I had an unexpected request from someone I don’t know but who had heard my name at the church we both attend. Her 13-year-old daughter is pursuing a Girl Scout badge and needed to talk to a writer about his/her career. All she needed to do was take a few moments to ask me a few questions.
Happy to oblige. We arranged a time between church activities.
I explained that being a copywriter is the business side of my writing life – how I earn income. I write for businesses who need to promote their messages. These days that looks a lot like web content, email and newsletters. When I started in this field, it looked like television commercials, radio spots, billboards, brochures and print ads.
She doesn’t watch TV or read newspapers. I felt we might have a generational issue as I described my starting point, though I gave it my best shot. I did say, “Things are different now.”
She was only required to ask me two questions; because she’s an overachiever, she asked four – one being, “How did you know this is what you wanted to do? I’ve never heard of it.”
Back to that generational issue. How do you explain the source of your dreams to someone who never saw a Bewitched rerun, doesn’t know Alka-Seltzer goes “plop plop, fizz fizz,” and didn’t get misty-eyed when Coca-Cola wanted to teach the world to sing?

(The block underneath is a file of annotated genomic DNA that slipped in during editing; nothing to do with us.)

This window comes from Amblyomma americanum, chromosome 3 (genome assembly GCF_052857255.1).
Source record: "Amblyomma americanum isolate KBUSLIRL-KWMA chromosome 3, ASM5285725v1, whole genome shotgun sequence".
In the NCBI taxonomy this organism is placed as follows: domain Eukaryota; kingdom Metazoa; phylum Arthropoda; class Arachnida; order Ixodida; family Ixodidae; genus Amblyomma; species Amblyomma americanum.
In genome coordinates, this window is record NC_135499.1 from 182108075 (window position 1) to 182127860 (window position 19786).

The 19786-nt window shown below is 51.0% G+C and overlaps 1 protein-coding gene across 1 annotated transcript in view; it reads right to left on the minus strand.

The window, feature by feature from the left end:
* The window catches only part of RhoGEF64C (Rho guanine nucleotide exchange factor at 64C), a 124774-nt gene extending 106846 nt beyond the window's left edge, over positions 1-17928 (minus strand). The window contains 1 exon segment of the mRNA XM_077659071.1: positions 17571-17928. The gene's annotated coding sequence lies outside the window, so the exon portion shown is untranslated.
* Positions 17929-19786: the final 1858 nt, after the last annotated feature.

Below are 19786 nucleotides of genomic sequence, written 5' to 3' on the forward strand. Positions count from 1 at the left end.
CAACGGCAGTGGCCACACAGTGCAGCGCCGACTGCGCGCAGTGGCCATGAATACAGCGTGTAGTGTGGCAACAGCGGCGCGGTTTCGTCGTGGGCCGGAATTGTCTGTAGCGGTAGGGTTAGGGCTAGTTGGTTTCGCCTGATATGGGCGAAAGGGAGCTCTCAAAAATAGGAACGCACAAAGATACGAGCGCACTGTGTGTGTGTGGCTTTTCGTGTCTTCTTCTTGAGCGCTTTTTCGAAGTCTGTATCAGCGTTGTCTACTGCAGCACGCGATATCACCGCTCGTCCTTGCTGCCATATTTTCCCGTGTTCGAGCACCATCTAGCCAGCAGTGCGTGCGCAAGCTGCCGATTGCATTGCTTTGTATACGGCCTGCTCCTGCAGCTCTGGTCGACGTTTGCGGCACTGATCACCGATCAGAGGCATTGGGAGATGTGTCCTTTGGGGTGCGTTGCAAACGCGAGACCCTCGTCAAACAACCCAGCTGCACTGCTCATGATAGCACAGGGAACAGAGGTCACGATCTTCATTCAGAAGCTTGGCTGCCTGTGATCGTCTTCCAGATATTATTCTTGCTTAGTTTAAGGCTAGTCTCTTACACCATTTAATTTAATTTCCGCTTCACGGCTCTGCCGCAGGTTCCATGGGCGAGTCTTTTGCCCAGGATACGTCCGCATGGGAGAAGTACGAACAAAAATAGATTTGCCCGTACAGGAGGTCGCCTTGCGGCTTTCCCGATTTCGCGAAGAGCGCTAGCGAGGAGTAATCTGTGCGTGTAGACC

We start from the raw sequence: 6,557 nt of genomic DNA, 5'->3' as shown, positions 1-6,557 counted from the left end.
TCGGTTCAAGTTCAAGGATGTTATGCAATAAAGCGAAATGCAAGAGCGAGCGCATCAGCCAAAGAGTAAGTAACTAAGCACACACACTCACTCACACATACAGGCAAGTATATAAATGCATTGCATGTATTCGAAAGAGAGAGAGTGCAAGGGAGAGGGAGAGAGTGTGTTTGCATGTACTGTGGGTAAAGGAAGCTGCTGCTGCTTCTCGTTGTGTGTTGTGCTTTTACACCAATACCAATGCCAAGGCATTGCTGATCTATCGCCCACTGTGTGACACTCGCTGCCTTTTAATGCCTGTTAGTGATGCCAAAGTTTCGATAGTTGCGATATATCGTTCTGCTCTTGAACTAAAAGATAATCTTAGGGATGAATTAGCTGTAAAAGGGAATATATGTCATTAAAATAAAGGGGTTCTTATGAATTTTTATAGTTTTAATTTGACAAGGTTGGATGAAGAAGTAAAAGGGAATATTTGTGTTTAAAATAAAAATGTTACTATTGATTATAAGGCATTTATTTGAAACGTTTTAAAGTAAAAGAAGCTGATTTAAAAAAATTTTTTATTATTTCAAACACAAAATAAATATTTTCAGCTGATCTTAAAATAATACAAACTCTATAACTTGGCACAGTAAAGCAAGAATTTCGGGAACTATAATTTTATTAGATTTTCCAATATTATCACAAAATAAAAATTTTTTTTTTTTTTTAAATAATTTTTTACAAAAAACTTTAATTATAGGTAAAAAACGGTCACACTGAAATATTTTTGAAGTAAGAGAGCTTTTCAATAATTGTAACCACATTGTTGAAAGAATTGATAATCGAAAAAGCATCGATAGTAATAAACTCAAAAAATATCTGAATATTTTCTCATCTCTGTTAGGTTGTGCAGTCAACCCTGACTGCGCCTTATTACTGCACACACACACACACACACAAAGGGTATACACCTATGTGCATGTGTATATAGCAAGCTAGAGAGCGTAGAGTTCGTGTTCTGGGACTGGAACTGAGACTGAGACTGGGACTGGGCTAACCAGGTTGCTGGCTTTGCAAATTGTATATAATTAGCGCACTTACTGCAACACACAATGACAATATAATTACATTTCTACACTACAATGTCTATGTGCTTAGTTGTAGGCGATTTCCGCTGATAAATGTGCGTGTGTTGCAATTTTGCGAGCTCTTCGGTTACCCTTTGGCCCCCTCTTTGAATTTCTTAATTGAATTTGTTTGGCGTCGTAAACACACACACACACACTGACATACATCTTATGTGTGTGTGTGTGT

I said, “If you could advance my dreams from back then to today, it’d be like wanting to create a viral video and watch those view numbers go up and up.”
I hope she gets her badge.
That’s my takeaway, by the way. If I had it to do over again, I would have told her that being a copywriter is always about helping someone else get their badge.
Maybe this is the CMO under pressure to keep the content pipeline filled, or the development director who needs to communicate with donors, or the ad agency outsourcing a special project. My name is hardly ever associated with the work I do. Instead, it’s about saving someone time or taking off the pressure or completing the project that has been languishing.
The Girl Scout asked one more question: “What is something you like to do?”
I told her, “I like to take photos and videos of my cat and share them on social media.” She smiled. That part she understood.
Minnie Lamberth is a marketing copywriter and developer of Story Shaping, a creative encouragement platform.